“A painting that fails to reflect some aspect of the human experience is merely decorative.”
It’s a particularly interesting time for portraiture. We live in a world where anything can be called art and anyone can claim the title artist; art went “post-fact” early on. It’s a problem for a lot of people, while others seemed very pleased by the situation.
Charlottesville’s John Randall Younger is one the Piedmont’s finest portrait artists. Born in Missouri and raised in Florida, John studied drawing with his father early in life and learned to paint on his own. He has made his home outside Charlottesville for 35 years.
“My father was a working illustrator and wildlife artist. He always had his studio in the house, so I was exposed to art from the outset. He was an excellent draughtsman and an obsessive perfectionist with his own work. I picked up very useful observation and drawing skills from him. Learning to paint is much easier if one can draw well.”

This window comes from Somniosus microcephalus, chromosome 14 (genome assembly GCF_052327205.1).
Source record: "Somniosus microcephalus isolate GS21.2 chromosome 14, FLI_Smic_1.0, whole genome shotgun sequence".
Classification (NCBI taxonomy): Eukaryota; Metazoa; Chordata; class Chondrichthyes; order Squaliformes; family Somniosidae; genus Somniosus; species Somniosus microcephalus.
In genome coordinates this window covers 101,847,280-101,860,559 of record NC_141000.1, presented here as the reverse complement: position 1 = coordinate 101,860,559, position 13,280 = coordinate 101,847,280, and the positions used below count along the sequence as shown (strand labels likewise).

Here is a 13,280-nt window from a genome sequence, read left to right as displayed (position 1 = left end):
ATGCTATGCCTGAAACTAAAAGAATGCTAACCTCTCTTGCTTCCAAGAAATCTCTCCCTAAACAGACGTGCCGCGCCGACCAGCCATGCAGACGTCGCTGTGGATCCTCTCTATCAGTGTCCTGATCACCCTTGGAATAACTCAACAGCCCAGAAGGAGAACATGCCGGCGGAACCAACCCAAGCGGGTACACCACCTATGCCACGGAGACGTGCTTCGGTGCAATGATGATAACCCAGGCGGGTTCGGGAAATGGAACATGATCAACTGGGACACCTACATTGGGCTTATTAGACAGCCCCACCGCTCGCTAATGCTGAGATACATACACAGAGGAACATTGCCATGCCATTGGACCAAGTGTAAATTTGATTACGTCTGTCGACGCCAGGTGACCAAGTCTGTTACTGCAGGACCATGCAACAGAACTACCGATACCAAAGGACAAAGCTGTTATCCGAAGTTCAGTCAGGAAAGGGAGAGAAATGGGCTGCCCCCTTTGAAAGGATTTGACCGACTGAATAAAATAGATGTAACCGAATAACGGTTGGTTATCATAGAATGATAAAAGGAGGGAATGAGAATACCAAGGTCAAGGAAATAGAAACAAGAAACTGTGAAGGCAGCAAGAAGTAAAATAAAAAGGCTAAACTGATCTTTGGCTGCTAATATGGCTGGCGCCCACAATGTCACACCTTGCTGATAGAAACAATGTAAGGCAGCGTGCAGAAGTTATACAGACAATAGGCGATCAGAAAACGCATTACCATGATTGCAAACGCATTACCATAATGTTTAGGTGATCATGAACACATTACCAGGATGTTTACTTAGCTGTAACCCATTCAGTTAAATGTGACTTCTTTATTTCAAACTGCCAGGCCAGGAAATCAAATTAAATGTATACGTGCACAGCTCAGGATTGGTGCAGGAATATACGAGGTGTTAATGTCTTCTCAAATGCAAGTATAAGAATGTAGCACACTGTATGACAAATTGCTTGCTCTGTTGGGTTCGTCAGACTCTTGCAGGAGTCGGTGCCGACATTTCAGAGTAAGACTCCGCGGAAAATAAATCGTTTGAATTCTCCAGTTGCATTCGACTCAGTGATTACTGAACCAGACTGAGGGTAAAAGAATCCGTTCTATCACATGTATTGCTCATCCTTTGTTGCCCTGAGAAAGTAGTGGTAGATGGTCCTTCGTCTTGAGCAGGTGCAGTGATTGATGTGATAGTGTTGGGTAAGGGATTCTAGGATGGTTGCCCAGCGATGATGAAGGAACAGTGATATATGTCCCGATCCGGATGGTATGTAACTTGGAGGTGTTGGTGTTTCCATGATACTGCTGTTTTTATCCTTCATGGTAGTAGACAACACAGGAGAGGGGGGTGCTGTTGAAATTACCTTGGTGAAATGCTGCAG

Portraiture is bound to the human experience—it can be abstracted only to a point. A painting that fails to reflect some aspect of the human experience is merely decorative. Portraitures are the nexus of meaning in art; they are spotlights, simultaneously revealing preoccupations of artist, subject, and viewer. It’s what makes the National Portrait Gallery such an interesting place to visit. The works are at the core of our national experience and the curators do a great job of adding short narratives for each work.
The National Portrait Gallery, in Washington, D.C., has twice honored Younger with entry to its Outwin Boochever Portrait Competition, a triennial national contest that invites artists from across the country to submit their best work. Thousands of submissions are winnowed to just 43 finalists. Younger is one of only a few artists to have been admitted twice, winning entry to the 2006 and 2009 contests. Read more in the March/April 2017 issue.
By Andrew Haley